Once they were gone, I realized I was experiencing one of my worst nightmares. I was alone, in the middle of the ocean, and there was nothing but blue all around me, since I had lost all points of reference. And there was a strong current sweeping me away from the boat. It was a bit eerie, I’ll admit. During my safety stop, I got my surface flag ready because I expected to be far away from the boat. Luckily, I wasn’t. After the crew pulled me out of the water, I tried to learn some Spanish while waiting on the rest of the group.

When they returned I found out that they had swum away from the rocks to interact with a particularly large group of hammerheads and Galapagos sharks, which explained why I couldn’t find them. Also in my absence, Nadia decided it would be fun to kick a sea urchin. She had a small puncture wound that was swelling and stinging. I mentioned that I thought the urchins in the Galapagos were deadly, but I got the stink-eye for my effort. Richard applied a topical treatment that seemed to help and off we went for our fourth dive.

1K5A4867-Edit

This time I used the GoPro-on-a-stick and got some decent close-up footage of Galapagos sharks, which were everywhere. They swam around us, and the rocks, and seemed willing to get much closer than on previous dives. A free-swimming moray startled a couple divers. To me, they’re one of the more frightening things out there. I also saw a scorpionfish that was extremely well camouflaged on a rock I was holding onto. We were warned to be careful where we put our hands, specifically because of those two creatures. There were so many things to look at, from nudibranchs, sea cucumbers and shrimp to sharks — the Galapagos really had everything and Nelson and Richard seemed to know exactly where to find it.

The Galapagos only recently started allowing night dives and we were offered the option of doing one on this night. Though I was admittedly exhausted, there was absolutely no way I was going to miss a single dive on this trip. Only four of us, and Richard, ventured into the darkness on the other side of the island where there wasn’t any current. We saw very large puffers, several morays, lobsters, nudibranchs and turtles. One turtle was blinded by our lights and ran into three of us before departing.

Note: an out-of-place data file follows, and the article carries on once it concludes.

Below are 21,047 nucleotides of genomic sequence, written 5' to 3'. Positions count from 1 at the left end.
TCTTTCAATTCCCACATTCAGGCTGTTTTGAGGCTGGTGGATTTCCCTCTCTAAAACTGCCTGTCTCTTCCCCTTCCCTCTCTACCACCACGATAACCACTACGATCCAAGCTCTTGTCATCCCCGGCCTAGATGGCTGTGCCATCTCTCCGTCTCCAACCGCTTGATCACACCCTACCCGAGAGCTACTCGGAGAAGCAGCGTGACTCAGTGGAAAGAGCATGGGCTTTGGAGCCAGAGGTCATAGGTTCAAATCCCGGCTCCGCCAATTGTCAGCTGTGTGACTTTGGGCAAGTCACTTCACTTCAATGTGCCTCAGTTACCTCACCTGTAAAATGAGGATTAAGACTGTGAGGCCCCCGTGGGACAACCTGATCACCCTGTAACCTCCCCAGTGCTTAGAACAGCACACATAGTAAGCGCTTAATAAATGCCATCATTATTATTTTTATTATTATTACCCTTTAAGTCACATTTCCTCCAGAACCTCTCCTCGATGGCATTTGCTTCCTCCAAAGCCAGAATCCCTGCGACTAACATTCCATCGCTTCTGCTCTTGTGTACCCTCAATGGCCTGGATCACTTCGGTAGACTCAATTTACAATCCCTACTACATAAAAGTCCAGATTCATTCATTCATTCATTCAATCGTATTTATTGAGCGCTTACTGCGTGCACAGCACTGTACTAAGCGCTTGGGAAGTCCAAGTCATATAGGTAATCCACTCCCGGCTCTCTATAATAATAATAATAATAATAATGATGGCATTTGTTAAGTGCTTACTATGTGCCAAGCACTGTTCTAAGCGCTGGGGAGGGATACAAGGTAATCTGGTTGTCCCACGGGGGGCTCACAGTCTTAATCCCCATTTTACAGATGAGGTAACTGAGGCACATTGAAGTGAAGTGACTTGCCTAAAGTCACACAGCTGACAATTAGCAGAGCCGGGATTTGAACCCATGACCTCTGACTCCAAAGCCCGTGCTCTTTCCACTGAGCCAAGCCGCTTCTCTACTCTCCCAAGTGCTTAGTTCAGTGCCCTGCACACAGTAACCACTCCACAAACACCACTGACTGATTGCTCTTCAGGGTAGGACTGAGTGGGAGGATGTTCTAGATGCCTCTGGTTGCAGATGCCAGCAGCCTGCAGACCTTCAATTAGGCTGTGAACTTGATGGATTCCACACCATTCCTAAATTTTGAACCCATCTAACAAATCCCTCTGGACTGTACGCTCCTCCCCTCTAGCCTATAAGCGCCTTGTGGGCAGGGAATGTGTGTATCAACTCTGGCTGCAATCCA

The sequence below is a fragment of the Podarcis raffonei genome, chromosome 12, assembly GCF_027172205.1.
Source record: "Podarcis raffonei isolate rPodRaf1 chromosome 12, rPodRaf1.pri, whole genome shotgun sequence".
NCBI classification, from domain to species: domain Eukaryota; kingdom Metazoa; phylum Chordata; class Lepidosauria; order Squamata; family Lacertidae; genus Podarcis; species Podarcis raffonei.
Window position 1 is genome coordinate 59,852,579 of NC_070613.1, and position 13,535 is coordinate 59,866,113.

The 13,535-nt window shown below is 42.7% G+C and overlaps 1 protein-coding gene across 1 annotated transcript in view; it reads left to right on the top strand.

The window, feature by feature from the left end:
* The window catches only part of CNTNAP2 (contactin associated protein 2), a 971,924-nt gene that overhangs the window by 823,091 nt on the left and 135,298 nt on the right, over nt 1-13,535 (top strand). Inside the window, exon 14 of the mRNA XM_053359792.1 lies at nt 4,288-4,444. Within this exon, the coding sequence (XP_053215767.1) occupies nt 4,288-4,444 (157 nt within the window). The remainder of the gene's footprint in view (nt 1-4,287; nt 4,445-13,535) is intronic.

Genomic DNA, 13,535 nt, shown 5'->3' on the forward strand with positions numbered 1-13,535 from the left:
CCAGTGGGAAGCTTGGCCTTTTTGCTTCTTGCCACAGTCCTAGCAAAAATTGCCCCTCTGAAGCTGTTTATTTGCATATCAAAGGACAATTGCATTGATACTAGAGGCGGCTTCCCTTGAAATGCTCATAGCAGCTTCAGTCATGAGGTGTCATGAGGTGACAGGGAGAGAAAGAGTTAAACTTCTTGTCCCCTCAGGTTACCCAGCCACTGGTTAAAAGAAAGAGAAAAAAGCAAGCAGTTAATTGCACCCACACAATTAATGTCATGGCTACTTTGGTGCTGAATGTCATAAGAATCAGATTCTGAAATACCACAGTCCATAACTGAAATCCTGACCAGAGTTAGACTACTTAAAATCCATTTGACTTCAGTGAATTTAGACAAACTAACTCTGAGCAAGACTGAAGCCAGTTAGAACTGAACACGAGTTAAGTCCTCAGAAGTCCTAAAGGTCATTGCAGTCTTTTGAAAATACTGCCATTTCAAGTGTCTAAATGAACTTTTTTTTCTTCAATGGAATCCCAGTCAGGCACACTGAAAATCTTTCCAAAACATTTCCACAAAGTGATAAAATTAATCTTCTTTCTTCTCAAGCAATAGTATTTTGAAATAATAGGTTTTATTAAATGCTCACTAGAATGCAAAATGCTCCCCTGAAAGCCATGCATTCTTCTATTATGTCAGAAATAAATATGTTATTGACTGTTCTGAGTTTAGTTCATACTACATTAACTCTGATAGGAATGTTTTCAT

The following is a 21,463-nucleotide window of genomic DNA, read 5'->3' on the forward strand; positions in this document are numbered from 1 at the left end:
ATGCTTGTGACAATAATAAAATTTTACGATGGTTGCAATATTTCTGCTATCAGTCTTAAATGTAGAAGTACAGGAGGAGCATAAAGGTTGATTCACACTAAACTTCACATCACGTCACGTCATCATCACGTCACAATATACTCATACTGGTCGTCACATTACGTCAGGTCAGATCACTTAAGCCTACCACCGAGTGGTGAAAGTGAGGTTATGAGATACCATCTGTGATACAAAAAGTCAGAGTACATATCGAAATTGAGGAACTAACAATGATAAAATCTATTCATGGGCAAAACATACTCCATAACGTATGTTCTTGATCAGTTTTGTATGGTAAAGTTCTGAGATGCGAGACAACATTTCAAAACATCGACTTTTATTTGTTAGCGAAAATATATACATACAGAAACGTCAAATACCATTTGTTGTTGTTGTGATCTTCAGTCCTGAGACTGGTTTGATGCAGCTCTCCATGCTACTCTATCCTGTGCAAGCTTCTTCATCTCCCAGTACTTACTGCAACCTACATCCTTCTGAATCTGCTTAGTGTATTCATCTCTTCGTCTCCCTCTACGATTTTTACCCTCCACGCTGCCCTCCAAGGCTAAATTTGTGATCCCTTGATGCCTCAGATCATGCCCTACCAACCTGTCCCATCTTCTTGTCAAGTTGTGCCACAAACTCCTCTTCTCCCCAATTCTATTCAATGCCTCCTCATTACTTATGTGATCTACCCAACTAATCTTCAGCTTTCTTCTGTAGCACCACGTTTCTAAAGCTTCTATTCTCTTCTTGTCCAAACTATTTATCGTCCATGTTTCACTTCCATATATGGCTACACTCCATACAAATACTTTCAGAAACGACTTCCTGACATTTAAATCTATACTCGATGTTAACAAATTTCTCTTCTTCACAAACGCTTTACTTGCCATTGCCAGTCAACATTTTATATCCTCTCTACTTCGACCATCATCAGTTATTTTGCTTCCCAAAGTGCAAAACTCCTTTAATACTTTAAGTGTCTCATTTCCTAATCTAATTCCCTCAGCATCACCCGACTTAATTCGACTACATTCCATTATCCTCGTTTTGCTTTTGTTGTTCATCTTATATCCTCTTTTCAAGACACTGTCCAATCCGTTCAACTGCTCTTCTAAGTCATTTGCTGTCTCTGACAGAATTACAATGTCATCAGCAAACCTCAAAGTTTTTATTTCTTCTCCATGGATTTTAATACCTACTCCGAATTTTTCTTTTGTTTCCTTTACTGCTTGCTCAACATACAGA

Back on the boat the rest of the guests were waiting on us for dinner so we quickly cleaned up and sat down to some great lobster and wine. It was a fabulous end to a fantastic day of diving with the Galapagos Aggressor. This was what I had been waiting years for.

You can check out my YouTube channel, if you are so inclined, to see pictures and video from the trip as I get them uploaded.

Next up: We venture to Darwin for whale sharks! And tons of hammerheads! And more whale sharks!

 

Have something to add to this post? Share it in the comments.
New stuff

Beyond Borders: Sister Sanctuaries Work to Protect Endangered Whales

A new agreement between sister sanctuaries in Massachusetts and the Dutch Lesser Antilles strives to protect endangered humpback whales.
by Guest Author

PADI Women’s Dive Day with Rich Coast Diving

Celebrating PADI Women’s Dive Day with Rich Coast Diving in Costa Rica means good diving and great company
by Rebecca Strauss
Solomon Islands

WWII History is Alive in the Solomon Islands

The Solomon Islands is a famed dive destination, partially for the World War II wrecks resting within its waters. But with the 75th anniversary of the Battle of Guadalcanal fast approaching, there’s plenty of history to see topside as well.
by Rebecca Strauss
Suunto

PRODUCT RECALL: Suunto Wireless Tank Pressure Transmitter and Suunto Tank POD

Suunto announces a recall of all Suunto Wireless Tank Pressure Transmitters and Suunto Tank PODs
by Press Release